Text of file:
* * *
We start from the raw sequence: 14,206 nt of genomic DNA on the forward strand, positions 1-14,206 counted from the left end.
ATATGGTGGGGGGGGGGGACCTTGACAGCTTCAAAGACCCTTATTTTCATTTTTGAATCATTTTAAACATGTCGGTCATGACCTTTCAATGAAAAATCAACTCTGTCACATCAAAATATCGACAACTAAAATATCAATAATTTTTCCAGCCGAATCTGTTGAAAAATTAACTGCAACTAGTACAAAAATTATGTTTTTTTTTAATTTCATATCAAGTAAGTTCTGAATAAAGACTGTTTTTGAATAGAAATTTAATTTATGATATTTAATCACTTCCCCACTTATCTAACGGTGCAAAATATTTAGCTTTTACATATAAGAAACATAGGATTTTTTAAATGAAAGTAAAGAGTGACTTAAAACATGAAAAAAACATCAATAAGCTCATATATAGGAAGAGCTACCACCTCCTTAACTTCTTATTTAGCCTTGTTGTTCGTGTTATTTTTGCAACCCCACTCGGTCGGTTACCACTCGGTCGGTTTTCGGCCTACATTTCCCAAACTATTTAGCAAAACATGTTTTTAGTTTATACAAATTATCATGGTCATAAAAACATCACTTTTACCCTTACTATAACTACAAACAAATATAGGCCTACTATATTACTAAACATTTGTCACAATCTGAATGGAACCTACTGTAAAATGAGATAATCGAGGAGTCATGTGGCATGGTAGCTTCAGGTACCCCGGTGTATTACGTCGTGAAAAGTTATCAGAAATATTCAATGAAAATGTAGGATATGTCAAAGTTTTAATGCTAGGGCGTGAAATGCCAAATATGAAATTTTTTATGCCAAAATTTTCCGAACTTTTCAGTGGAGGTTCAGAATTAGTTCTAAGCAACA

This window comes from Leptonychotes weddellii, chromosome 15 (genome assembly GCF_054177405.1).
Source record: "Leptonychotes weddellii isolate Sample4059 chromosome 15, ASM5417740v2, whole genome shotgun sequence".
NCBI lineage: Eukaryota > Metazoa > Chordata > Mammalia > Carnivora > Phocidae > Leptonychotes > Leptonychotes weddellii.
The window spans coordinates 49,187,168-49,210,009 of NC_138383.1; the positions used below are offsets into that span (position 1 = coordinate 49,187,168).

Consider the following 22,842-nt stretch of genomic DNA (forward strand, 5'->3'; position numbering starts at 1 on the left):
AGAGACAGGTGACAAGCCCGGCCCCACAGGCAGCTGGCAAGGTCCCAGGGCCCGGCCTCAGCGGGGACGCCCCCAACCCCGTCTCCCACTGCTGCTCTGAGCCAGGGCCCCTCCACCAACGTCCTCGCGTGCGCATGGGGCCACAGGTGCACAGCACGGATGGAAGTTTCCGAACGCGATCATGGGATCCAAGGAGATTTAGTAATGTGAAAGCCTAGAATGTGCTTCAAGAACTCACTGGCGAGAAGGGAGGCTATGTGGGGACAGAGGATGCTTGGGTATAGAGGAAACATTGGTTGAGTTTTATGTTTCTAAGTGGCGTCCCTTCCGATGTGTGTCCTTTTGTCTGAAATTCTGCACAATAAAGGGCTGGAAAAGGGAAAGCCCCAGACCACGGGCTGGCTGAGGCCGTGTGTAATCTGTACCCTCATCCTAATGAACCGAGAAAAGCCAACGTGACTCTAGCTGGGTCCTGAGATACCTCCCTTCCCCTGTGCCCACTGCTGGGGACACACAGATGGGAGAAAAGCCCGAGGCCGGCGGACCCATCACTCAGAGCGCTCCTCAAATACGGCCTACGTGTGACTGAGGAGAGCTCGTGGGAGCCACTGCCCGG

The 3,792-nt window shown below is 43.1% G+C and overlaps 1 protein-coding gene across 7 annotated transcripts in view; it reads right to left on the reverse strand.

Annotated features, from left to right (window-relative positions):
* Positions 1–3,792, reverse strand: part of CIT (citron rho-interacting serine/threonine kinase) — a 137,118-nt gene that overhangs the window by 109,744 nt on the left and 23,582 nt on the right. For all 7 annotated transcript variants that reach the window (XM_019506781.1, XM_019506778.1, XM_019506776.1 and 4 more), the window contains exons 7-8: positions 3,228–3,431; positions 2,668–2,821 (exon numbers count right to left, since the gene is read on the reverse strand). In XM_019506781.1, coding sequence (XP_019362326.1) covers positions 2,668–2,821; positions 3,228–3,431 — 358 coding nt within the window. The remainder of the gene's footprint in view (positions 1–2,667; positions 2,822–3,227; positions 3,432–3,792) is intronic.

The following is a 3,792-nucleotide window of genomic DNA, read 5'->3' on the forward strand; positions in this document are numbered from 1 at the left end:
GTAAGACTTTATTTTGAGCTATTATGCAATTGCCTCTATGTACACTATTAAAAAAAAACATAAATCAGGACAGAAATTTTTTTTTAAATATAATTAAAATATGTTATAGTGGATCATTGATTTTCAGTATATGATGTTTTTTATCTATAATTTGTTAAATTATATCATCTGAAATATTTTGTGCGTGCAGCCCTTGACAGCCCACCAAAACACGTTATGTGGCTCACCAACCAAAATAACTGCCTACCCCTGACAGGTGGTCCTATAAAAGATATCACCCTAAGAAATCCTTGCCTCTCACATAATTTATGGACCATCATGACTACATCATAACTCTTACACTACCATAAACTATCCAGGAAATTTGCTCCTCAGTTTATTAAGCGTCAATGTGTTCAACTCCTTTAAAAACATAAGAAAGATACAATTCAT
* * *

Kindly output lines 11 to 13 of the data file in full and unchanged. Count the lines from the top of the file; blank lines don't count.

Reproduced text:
* Positions 1–3,792, reverse strand: part of CIT (citron rho-interacting serine/threonine kinase) — a 137,118-nt gene that overhangs the window by 109,744 nt on the left and 23,582 nt on the right. For all 7 annotated transcript variants that reach the window (XM_019506781.1, XM_019506778.1, XM_019506776.1 and 4 more), the window contains exons 7-8: positions 3,228–3,431; positions 2,668–2,821 (exon numbers count right to left, since the gene is read on the reverse strand). In XM_019506781.1, coding sequence (XP_019362326.1) covers positions 2,668–2,821; positions 3,228–3,431 — 358 coding nt within the window. The remainder of the gene's footprint in view (positions 1–2,667; positions 2,822–3,227; positions 3,432–3,792) is intronic.

The following is a 3,792-nucleotide window of genomic DNA, read 5'->3' on the forward strand; positions in this document are numbered from 1 at the left end:
GTAAGACTTTATTTTGAGCTATTATGCAATTGCCTCTATGTACACTATTAAAAAAAAACATAAATCAGGACAGAAATTTTTTTTTAAATATAATTAAAATATGTTATAGTGGATCATTGATTTTCAGTATATGATGTTTTTTATCTATAATTTGTTAAATTATATCATCTGAAATATTTTGTGCGTGCAGCCCTTGACAGCCCACCAAAACACGTTATGTGGCTCACCAACCAAAATAACTGCCTACCCCTGACAGGTGGTCCTATAAAAGATATCACCCTAAGAAATCCTTGCCTCTCACATAATTTATGGACCATCATGACTACATCATAACTCTTACACTACCATAAACTATCCAGGAAATTTGCTCCTCAGTTTATTAAGCGTCAATGTGTTCAACTCCTTTAAAAACATAAGAAAGATACAATTCAT